In 2015, 27 waste-to-energy facilities treated a total of 3 million tonnes of waste corresponding to approximately 26 per cent of the waste produced in Denmark. In 2010, the total electricity and district heating produced by waste-to-energy facilities corresponded to 38 million gigajoules or approximately 31 per cent of the production of renewable energy in Denmark. Most waste-to-energy facilities are owned and managed by inter-municipal waste management companies.
The legal framework for the Danish waste-to-energy sector is the Environmental Protection Act (Consolidated Act No. 966 of 23 June 2017, as subsequently amended), the Heat Supply Act (Consolidated Act No. 523 of 22 May 2017, as subsequently amended) and the Electricity Supply Act.
Pursuant to the Environmental Protection Act, the municipalities shall collect household waste and assign treatment and disposal facilities for commercial and industrial waste. Since 1997, putting waste suitable for incineration into landfills has been banned. Municipalities must secure the incineration capacity necessary for incineration of all waste suitable for incineration. A municipality’s construction of a waste-to-energy facility is subject to government approval of the planned incineration capacity.
The Heat Supply Act ensures that waste-to-energy facilities can be connected to district heating supply systems and sell the produced heat. The Act is also the framework for the supervision of the pricing of the heat produced by district heating plants, including waste-to-energy facilities. The heat price must be the lower of the cost-based price or the substitution price. In Denmark, heat from waste-to-energy is generally the cheapest form of heating.
The Electricity Supply Act is intended to promote sustainable energy production while also creating competition in markets for production of and trade in electricity. To promote environmentally friendly electricity production, the Act lays down rules for surcharges (feed-in tariffs) for electricity produced on the basis of renewable energy, including waste-to-energy.Biofuels and biomass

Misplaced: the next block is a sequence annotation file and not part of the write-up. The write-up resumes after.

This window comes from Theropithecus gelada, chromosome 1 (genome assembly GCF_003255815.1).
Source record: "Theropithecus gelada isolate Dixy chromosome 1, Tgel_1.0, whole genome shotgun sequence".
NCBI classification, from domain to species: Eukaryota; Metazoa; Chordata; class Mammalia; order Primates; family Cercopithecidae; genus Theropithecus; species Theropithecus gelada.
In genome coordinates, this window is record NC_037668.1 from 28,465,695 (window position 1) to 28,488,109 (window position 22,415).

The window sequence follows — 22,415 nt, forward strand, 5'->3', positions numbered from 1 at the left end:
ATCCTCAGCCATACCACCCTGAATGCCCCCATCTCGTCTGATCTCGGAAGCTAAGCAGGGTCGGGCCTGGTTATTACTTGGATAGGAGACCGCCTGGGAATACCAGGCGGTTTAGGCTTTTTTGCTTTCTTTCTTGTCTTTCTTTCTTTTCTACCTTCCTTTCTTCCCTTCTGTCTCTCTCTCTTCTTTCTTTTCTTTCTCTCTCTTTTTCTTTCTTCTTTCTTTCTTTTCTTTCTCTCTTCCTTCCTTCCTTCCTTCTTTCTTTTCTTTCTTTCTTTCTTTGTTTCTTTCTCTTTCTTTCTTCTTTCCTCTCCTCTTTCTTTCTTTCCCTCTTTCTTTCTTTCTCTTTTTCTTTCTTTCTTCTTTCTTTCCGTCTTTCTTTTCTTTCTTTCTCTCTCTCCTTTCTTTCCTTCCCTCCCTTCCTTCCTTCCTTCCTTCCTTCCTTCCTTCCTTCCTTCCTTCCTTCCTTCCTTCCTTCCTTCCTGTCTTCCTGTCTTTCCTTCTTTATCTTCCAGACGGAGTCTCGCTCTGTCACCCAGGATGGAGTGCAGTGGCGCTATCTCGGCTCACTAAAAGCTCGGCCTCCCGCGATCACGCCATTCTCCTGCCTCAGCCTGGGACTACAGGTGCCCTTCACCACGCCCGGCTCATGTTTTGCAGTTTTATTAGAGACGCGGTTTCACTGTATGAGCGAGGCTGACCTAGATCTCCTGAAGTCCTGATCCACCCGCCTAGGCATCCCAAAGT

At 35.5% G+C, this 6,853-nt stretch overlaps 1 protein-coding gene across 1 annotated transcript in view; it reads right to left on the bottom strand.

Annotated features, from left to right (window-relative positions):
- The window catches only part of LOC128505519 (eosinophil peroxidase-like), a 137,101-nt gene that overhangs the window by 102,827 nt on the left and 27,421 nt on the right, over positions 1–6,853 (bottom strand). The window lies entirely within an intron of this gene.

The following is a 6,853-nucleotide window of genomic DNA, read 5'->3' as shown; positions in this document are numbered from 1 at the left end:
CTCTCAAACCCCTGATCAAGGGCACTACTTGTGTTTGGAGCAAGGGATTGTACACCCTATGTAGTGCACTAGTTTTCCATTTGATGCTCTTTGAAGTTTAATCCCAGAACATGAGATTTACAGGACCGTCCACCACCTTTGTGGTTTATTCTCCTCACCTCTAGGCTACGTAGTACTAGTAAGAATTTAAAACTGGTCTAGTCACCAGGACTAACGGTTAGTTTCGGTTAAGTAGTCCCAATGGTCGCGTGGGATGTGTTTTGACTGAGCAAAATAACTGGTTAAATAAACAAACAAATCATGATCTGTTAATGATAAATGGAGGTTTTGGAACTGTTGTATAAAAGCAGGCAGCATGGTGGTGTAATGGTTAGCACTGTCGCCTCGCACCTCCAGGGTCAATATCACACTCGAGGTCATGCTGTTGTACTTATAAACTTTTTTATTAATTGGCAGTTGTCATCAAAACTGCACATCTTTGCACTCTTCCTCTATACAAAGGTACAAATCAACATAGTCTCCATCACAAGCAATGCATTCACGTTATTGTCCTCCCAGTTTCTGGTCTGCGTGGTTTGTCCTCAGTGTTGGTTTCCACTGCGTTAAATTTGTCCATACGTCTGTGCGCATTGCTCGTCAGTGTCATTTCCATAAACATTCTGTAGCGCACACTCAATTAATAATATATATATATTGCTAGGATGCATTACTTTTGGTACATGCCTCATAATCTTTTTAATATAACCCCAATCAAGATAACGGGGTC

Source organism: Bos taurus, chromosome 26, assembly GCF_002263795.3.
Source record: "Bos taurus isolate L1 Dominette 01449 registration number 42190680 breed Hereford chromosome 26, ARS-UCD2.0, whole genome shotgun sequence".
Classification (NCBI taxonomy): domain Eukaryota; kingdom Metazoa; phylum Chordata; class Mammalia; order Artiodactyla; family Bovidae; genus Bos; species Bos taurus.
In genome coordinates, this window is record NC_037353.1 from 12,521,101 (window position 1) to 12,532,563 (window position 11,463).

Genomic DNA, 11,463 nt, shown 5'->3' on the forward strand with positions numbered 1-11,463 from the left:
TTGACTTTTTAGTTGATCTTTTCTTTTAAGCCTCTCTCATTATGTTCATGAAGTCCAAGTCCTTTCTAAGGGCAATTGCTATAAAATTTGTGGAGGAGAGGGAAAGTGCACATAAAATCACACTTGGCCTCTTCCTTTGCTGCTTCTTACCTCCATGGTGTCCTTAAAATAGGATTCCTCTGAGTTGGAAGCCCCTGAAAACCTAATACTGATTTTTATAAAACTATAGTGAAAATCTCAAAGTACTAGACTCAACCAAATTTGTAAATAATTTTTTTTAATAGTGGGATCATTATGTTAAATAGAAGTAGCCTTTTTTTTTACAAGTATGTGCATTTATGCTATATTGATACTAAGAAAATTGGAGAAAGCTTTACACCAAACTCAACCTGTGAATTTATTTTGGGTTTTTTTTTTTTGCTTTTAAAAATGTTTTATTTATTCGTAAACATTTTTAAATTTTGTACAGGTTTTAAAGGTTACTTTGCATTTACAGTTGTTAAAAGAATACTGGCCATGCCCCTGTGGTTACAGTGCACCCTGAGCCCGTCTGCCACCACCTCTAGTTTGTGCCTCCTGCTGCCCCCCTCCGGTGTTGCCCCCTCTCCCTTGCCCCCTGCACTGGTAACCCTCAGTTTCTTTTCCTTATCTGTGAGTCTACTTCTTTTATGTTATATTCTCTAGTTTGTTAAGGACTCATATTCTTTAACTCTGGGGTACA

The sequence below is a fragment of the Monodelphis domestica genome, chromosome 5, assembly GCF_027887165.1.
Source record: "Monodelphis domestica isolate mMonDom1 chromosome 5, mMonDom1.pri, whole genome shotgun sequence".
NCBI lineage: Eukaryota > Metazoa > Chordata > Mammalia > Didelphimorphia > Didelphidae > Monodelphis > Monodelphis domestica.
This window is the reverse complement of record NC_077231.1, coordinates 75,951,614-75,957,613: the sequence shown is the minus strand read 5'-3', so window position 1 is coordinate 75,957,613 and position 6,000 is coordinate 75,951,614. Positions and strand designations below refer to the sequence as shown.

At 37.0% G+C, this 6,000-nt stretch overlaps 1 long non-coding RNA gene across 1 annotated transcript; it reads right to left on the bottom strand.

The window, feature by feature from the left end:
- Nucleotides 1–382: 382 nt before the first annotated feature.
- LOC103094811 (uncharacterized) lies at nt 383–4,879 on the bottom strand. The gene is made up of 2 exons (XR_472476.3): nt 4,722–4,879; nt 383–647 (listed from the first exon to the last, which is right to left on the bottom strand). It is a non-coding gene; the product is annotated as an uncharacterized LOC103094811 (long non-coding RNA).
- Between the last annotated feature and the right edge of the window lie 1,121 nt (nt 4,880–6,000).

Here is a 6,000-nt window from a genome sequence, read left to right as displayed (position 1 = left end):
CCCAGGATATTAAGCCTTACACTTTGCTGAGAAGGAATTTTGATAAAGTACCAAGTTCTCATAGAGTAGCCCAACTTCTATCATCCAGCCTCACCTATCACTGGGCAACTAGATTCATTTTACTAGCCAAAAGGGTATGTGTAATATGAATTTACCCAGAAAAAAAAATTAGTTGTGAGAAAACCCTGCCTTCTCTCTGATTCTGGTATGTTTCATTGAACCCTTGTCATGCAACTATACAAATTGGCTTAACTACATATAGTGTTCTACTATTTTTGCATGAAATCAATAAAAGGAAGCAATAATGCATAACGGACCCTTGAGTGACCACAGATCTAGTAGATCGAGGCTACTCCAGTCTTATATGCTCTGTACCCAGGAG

Describe, in general terms, any regulation of biofuel for transport uses and any regulation of biomass for generation of heat and power.
According to the Danish Energy Agency, the use of solid biomass for energy purposes has previously been primarily straw and wood. Since 2010, the use of wood chips has dominated the fixed biomass resources. In 2015, the total solid biomass production accounted for 62 per cent of renewable energy production. The production of energy based on biomass increased by 130 per cent from 39,996TJ in 1990 to 91,868TJ in 2017. The Danish Energy Agency has indicated that it expects that more biomass will continue to be used in the Danish energy supply in the future, mainly due to an increase in the use of solid biomass and primarily imports of wood pellets and wood chips.
The government’s climate and energy policy states that one of its targets is to increase the use of EU-certified biofuels for transport to 10 per cent by 2020. Act No. 674 of 21 June 2011 on Sustainable Biofuels, as subsequently amended, is part of this policy. Its purpose is to promote the use of sustainable biofuels in land transport to contribute to the fulfilment of Denmark’s international climate commitments. Pursuant to the Act, importers and producers of petrol and diesel must ensure that sustainable biofuels represent 5.75 per cent or more of their total annual sale of petrol and diesel to land transport. This obligation applied from 1 January 2010.